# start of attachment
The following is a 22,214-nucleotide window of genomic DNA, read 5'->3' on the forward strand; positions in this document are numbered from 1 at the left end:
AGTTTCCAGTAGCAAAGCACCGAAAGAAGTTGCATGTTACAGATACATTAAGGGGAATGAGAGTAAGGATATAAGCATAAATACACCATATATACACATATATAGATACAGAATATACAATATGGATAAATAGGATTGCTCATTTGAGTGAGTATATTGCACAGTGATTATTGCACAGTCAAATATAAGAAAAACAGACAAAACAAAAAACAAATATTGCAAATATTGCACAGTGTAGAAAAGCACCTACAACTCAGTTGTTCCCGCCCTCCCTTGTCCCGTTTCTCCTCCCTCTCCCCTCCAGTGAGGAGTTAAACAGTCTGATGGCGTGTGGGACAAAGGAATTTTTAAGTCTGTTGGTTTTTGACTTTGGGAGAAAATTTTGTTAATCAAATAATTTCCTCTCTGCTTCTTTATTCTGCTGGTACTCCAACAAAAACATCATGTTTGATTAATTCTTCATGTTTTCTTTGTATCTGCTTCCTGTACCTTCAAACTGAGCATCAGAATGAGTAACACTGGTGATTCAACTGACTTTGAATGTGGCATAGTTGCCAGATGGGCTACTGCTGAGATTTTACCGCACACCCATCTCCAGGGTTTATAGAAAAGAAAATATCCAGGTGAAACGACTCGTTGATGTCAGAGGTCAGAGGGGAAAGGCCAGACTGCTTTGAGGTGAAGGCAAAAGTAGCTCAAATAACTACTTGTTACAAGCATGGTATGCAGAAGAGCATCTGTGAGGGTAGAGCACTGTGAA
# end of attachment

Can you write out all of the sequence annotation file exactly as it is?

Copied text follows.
The following is a 22,214-nucleotide window of genomic DNA, read 5'->3' on the forward strand; positions in this document are numbered from 1 at the left end:
AGTTTCCAGTAGCAAAGCACCGAAAGAAGTTGCATGTTACAGATACATTAAGGGGAATGAGAGTAAGGATATAAGCATAAATACACCATATATACACATATATAGATACAGAATATACAATATGGATAAATAGGATTGCTCATTTGAGTGAGTATATTGCACAGTGATTATTGCACAGTCAAATATAAGAAAAACAGACAAAACAAAAAACAAATATTGCAAATATTGCACAGTGTAGAAAAGCACCTACAACTCAGTTGTTCCCGCCCTCCCTTGTCCCGTTTCTCCTCCCTCTCCCCTCCAGTGAGGAGTTAAACAGTCTGATGGCGTGTGGGACAAAGGAATTTTTAAGTCTGTTGGTTTTTGACTTTGGGAGAAAATTTTGTTAATCAAATAATTTCCTCTCTGCTTCTTTATTCTGCTGGTACTCCAACAAAAACATCATGTTTGATTAATTCTTCATGTTTTCTTTGTATCTGCTTCCTGTACCTTCAAACTGAGCATCAGAATGAGTAACACTGGTGATTCAACTGACTTTGAATGTGGCATAGTTGCCAGATGGGCTACTGCTGAGATTTTACCGCACACCCATCTCCAGGGTTTATAGAAAAGAAAATATCCAGGTGAAACGACTCGTTGATGTCAGAGGTCAGAGGGGAAAGGCCAGACTGCTTTGAGGTGAAGGCAAAAGTAGCTCAAATAACTACTTGTTACAAGCATGGTATGCAGAAGAGCATCTGTGAGGGTAGAGCACTGTGAA